This is what has happened in Kenya.

It is worth mentioning that in South Africa and Tanzania the owner of the hunting right’s duty is to protect and fight against poachers. In addition to the hunting rights, the governments finance conservation efforts as well as the fight against poaching in general.

In recent talks with officials and landowners in Africa, where the topic of fighting against poaching has always been an important topic, it is clear that poaching is one of the biggest threats that they have to fight against.

Poaching also occurs in Europe and America and although it has its own reasons in these different continents, the results and the dangers of it remain the same.

Set emotions aside and face the facts

…In order to carry out wildlife management efficiently, we need to manage populations responsibly…

When we return to what we mentioned earlier; hunting provides a significant amount of revenue that goes back into conservation and habitat management. Banning this practice will result in a number of negative consequences.

Overall, we simply cannot have wildlife conservation without hunting; by placing value on wildlife, revenue is created and this provides landowners with incentives to carry out the necessary management actions, be it habitat management, game damage prevention, predator control or anti-poaching measures. When this is taken away, the incentives needed for wildlife and habitat management are removed and subsequently both wildlife and its habitats suffer.

However, wildlife management doesn’t stop there. In order to carry out wildlife management efficiently, we need to manage populations with responsibility. And responsibility starts when management is based on scientific knowledge, consisting of facts and collected numbers through monitoring.

Aldo Leopold, one of the pioneers of wildlife management, put it beautifully when he said:

“We abuse land because we see it as a commodity belonging to us. When we see land as a community to which we belong, we may begin to use it with love and respect.”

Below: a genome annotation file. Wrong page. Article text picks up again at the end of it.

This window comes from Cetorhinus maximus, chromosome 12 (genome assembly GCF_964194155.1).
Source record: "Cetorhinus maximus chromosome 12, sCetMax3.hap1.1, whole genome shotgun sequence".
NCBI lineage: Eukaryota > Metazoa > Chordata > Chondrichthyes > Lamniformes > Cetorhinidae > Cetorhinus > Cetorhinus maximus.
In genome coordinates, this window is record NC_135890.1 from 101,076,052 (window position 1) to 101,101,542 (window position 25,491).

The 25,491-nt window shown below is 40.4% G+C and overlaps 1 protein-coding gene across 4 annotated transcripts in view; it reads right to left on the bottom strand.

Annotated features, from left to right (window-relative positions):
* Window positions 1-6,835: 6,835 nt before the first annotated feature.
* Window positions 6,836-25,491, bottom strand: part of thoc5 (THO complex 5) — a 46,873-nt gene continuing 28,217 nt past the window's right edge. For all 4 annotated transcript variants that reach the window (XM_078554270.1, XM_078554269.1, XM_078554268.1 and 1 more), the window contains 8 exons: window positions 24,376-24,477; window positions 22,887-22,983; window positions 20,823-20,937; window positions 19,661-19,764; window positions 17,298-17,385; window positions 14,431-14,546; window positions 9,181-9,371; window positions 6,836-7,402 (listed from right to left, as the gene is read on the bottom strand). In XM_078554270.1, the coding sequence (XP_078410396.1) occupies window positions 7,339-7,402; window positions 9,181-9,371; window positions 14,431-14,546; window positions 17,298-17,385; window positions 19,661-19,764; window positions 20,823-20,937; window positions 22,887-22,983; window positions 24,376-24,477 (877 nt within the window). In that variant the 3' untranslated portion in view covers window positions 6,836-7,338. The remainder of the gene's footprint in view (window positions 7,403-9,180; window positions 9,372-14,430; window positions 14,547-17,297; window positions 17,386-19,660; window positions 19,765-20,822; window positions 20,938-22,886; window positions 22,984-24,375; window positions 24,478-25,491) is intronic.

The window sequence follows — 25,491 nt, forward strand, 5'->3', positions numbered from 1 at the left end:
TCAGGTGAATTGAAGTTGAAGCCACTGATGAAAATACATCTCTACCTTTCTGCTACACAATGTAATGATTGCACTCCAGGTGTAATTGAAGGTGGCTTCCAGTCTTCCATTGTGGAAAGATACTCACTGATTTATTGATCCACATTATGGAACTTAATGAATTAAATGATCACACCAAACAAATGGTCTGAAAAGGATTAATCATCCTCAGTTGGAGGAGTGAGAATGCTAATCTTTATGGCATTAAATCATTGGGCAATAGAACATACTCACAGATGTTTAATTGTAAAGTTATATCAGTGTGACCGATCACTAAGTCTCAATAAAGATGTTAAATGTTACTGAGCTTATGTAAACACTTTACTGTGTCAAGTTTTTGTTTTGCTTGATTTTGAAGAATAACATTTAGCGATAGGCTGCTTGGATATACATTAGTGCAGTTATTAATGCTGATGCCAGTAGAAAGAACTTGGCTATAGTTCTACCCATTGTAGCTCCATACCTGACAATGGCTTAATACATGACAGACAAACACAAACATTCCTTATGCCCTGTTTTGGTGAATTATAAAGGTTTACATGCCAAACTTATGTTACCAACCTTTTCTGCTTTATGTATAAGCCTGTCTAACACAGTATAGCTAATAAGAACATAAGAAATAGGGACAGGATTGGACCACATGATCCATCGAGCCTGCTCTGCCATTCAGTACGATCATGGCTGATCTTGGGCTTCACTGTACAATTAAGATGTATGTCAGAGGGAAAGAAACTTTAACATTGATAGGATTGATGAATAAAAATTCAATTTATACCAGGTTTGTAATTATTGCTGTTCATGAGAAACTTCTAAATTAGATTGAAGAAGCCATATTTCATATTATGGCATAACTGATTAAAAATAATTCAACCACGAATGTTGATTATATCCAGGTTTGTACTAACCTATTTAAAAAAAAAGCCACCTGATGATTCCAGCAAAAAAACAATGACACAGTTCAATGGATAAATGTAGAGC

Sources and further readings:

  • Aebischer, N. & Ewald, J. 2004. Managing the UK Grey Partridge Perdix perdix recovery: Population change, reproduction, habitat and shooting. Ibis. 146. 181 - 191.
  • Brown, R.D. 2013. The History of wildlife conservation in North America. In: Wildlife Management and Conservation: Contemporary Principles and Practices. Edited by Paul R. Krausman and James W. Cain III. Published in affiliation with The Wildlife Society by Johns Hopkins University Press, Baltimore (Maryland) 2013.
  • FACE. 2016. Press release: Hunting in Europe is worth 16 billion Euros
  • Groot-Bruinderink GWTA, Hazebroek E. 1996; Ungulate traffic collisions in Europe. Conservation Biology 10: 1059-1067. 
  • IUCN 2016 briefing paper. Informing decisions on trophy hunting
  • Ogutu, Joseph & Piepho, Hans-Peter & Y Said, Mohamed & Ojwang, Gordon & Njino, Lucy & C Kifugo, Shem & W Wargute, Patrick. 2016. Extreme Wildlife Declines and Concurrent Increase in Livestock Numbers in Kenya: What Are the Causes? PloS one. 11.
  • Putman, R., Apollonio, M. & Andersan, R. 2011. Ungulate Management in Europe: Problems and Practices. Edited by Rory Putman, Marco Apollonio and Reidar Andersan. Cambridge University Press, New York 2011.
  • Krausman, P.R. & Cain III, J.W. 2013. Wildlife Management and Conservation: Contemporary Principles and Practices. Edited by Paul R. Krausman and James W. Cain III. Published in affiliation with The Wildlife Society by Johns Hopkins University Press, Baltimore (Maryland) 2013.
  • Taber. R.D. & N.F. Payne. 2003. Wildlife conservation and human welfare: a U.S. and Canadian perspective. Krieger, Malabar, Florida, USA.
  • https://www.americanexperiment.org/2017/10/minnesota-deer-hunting-season-benefits/
  • https://transylvanianow.com/bear-with-cubs-wander-around-szekelyudvarhely/

Cover photo by Snapwire from Pexels